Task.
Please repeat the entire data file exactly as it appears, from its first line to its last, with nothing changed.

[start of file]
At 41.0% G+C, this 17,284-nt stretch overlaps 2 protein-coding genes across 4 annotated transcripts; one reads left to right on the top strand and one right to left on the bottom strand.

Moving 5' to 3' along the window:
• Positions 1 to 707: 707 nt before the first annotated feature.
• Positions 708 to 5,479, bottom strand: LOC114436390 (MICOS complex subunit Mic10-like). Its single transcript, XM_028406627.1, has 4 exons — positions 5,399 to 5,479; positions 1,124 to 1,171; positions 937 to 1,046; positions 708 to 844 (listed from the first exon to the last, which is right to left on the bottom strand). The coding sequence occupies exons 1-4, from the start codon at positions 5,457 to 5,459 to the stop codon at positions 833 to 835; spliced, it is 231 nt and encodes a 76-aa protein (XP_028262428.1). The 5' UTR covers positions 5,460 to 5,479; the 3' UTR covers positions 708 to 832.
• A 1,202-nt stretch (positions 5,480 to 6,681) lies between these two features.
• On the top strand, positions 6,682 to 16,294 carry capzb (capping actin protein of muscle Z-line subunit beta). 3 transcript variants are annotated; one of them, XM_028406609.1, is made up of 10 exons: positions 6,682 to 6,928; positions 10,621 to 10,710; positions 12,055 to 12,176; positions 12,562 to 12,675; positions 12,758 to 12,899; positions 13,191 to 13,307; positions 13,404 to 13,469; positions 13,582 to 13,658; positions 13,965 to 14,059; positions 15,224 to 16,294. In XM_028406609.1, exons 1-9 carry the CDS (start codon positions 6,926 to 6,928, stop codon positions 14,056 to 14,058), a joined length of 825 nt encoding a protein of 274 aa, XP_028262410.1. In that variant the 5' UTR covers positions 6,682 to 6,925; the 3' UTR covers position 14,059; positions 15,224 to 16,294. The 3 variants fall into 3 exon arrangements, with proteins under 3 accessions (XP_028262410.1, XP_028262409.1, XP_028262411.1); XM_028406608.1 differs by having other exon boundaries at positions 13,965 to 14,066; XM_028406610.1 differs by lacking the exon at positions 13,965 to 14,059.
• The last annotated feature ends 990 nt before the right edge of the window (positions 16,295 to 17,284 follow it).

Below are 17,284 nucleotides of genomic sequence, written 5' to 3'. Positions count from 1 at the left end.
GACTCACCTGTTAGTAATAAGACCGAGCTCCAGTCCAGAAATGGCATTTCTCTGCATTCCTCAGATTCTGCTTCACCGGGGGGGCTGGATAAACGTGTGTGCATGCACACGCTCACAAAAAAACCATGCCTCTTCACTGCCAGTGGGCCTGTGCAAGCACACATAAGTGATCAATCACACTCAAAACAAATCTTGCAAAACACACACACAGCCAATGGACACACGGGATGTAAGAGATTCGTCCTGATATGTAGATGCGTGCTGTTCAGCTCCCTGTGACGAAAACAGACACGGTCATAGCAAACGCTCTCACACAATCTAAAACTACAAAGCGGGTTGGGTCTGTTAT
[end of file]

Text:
At 41.0% G+C, this 17,284-nt stretch overlaps 2 protein-coding genes across 4 annotated transcripts; one reads left to right on the top strand and one right to left on the bottom strand.

Moving 5' to 3' along the window:
• Positions 1 to 707: 707 nt before the first annotated feature.
• Positions 708 to 5,479, bottom strand: LOC114436390 (MICOS complex subunit Mic10-like). Its single transcript, XM_028406627.1, has 4 exons — positions 5,399 to 5,479; positions 1,124 to 1,171; positions 937 to 1,046; positions 708 to 844 (listed from the first exon to the last, which is right to left on the bottom strand). The coding sequence occupies exons 1-4, from the start codon at positions 5,457 to 5,459 to the stop codon at positions 833 to 835; spliced, it is 231 nt and encodes a 76-aa protein (XP_028262428.1). The 5' UTR covers positions 5,460 to 5,479; the 3' UTR covers positions 708 to 832.
• A 1,202-nt stretch (positions 5,480 to 6,681) lies between these two features.
• On the top strand, positions 6,682 to 16,294 carry capzb (capping actin protein of muscle Z-line subunit beta). 3 transcript variants are annotated; one of them, XM_028406609.1, is made up of 10 exons: positions 6,682 to 6,928; positions 10,621 to 10,710; positions 12,055 to 12,176; positions 12,562 to 12,675; positions 12,758 to 12,899; positions 13,191 to 13,307; positions 13,404 to 13,469; positions 13,582 to 13,658; positions 13,965 to 14,059; positions 15,224 to 16,294. In XM_028406609.1, exons 1-9 carry the CDS (start codon positions 6,926 to 6,928, stop codon positions 14,056 to 14,058), a joined length of 825 nt encoding a protein of 274 aa, XP_028262410.1. In that variant the 5' UTR covers positions 6,682 to 6,925; the 3' UTR covers position 14,059; positions 15,224 to 16,294. The 3 variants fall into 3 exon arrangements, with proteins under 3 accessions (XP_028262410.1, XP_028262409.1, XP_028262411.1); XM_028406608.1 differs by having other exon boundaries at positions 13,965 to 14,066; XM_028406610.1 differs by lacking the exon at positions 13,965 to 14,059.
• The last annotated feature ends 990 nt before the right edge of the window (positions 16,295 to 17,284 follow it).

Below are 17,284 nucleotides of genomic sequence, written 5' to 3'. Positions count from 1 at the left end.
GACTCACCTGTTAGTAATAAGACCGAGCTCCAGTCCAGAAATGGCATTTCTCTGCATTCCTCAGATTCTGCTTCACCGGGGGGGCTGGATAAACGTGTGTGCATGCACACGCTCACAAAAAAACCATGCCTCTTCACTGCCAGTGGGCCTGTGCAAGCACACATAAGTGATCAATCACACTCAAAACAAATCTTGCAAAACACACACACAGCCAATGGACACACGGGATGTAAGAGATTCGTCCTGATATGTAGATGCGTGCTGTTCAGCTCCCTGTGACGAAAACAGACACGGTCATAGCAAACGCTCTCACACAATCTAAAACTACAAAGCGGGTTGGGTCTGTTAT